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No one in Washington these days is a fan of the gas tax. That’s unfortunate.
Late last week, President Joe Biden voiced his objection to raising the fuel tax by indexing it to inflation, as part of the plan to pay for a roughly $1 trillion infrastructure plan that is currently being negotiated in Congress. Many members of Congress, both Republicans and Democrats, also object to increasing the tax.
Among a group of 21 senators, including Sens. Susan Collins and Angus King, who are working to craft a compromise for infrastructure legislation, attention has turned to other funding sources, such as closing tax loopholes and increasing IRS enforcement of tax laws to collect more revenue. Rep. Jared Golden has also identified heightened IRS enforcement as a funding source for a bipartisan infrastructure plan negotiated by the Problem Solvers Caucus, a group of Democratic and Republican House members.
Abandoning an increase in the gas tax may be counterproductive.
The federal gas tax — 18.4 cents per gallon — has not been raised since 1993. As a result, the tax is now worth only 10.2 cents per gallon after adjusting for inflation. The tax on diesel fuel is 24.4 cents per gallon and has also remained untouched since 1993. Neither are automatically raised (indexed) to keep pace with inflation.
As a means for paying for needed road work, the fuel tax falls woefully short.
According to Reuters, Congress has transferred about $141 billion to the Highway Trust Fund since 2008 to pay for road repairs because of insufficient fuel tax revenue.
Certainly a higher gas tax won’t cover the cost of an infrastructure plan that will hopefully pass Congress. And, we understand Biden’s hesitancy to raise taxes on low- and middle-class Americans. The gas tax is somewhat regressive, but it is also tied to how much people drive — a connection that is important when it comes to funding transportation projects.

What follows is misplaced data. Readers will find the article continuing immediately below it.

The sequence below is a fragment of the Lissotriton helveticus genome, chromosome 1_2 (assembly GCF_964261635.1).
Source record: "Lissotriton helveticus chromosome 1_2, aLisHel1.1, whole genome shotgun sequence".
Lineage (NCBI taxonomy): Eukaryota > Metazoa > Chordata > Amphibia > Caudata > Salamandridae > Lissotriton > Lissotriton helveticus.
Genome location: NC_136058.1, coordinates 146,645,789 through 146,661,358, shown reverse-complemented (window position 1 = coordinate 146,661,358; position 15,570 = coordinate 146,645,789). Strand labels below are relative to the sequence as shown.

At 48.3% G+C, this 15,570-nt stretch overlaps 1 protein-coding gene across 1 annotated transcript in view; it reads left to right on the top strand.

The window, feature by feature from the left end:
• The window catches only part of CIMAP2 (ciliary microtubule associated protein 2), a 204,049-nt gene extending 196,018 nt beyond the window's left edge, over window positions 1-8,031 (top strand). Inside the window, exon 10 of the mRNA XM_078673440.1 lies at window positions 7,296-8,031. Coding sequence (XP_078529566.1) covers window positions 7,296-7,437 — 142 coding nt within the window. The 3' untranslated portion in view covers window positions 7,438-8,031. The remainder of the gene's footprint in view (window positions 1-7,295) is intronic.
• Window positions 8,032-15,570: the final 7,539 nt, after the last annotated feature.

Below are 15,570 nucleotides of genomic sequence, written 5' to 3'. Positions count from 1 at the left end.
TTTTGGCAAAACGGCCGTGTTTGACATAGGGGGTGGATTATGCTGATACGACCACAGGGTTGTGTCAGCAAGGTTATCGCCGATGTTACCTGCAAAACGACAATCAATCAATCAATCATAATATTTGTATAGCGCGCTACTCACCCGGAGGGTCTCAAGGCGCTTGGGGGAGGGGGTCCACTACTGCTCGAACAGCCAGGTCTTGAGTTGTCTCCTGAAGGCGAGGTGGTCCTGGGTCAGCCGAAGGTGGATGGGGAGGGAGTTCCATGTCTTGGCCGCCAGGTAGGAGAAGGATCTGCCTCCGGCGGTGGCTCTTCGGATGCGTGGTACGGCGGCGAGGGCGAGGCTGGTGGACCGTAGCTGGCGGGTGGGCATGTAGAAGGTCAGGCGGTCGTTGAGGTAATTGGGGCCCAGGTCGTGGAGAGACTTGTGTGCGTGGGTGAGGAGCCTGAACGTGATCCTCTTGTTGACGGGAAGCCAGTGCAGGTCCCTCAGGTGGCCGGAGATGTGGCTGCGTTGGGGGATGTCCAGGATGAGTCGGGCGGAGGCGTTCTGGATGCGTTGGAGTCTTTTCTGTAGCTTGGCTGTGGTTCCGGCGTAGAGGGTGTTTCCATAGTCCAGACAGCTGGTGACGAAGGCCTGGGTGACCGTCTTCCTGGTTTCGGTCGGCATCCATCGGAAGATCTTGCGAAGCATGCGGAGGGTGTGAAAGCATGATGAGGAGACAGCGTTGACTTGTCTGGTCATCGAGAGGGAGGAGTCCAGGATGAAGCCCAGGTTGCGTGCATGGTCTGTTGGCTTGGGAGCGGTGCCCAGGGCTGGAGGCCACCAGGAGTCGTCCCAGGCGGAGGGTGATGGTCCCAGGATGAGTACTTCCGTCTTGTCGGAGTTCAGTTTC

An increase in federal fuel taxes is long overdue as a way to raise some of the funds needed to maintain and upgrade our highways and other transportation infrastructure.
A fee based on miles driven is gaining popularity in lieu of gas taxes, partly because owners of electric vehicles would have to pay. They do not pay fuel taxes because they don’t buy gas for fully electric vehicles.
However, there are currently very few electric vehicles in use in the U.S., so such a fee would bring in little federal revenue according to the Congressional Budget Office.
Maine, like most states, has its own tax on fuel. Those taxes — 30 cents per gallon for gasoline and 31.2 cents per gallon for diesel — have not been increased since 2011, when lawmakers passed legislation to end the indexing of fuel taxes in Maine.
Maine’s annual road and bridge funding shortfall — the gap between what the department says it needs to spend to maintain the system and the amount of money it expects to have available to fund this work — stands at $232 million. And this assumes that voters will approve about $100 million in borrowing for transportation projects each year, so the actual gap is more like $332 million.
Last year in its three-year work plan, the Maine Department of Transportation warned that it will upgrade and maintain fewer roads and bridges while spending more money to do so. This was before the pandemic, during which state highway fund revenue dropped as people drove less.An increase in federal fuel taxes is long overdue as a way to raise some of the funds needed to maintain and upgrade our highways and other transportation infrastructure.
A commission charged with finding ways to plug this transportation funding shortfall simply called for more state funding last year, but did not point to where that money should come from.
Raising fuel taxes and indexing them to inflation is not the full solution to the country and state’s transportation funding shortfalls. But, taking them off the table makes plugging these holes — and paying for new infrastructure — more difficult.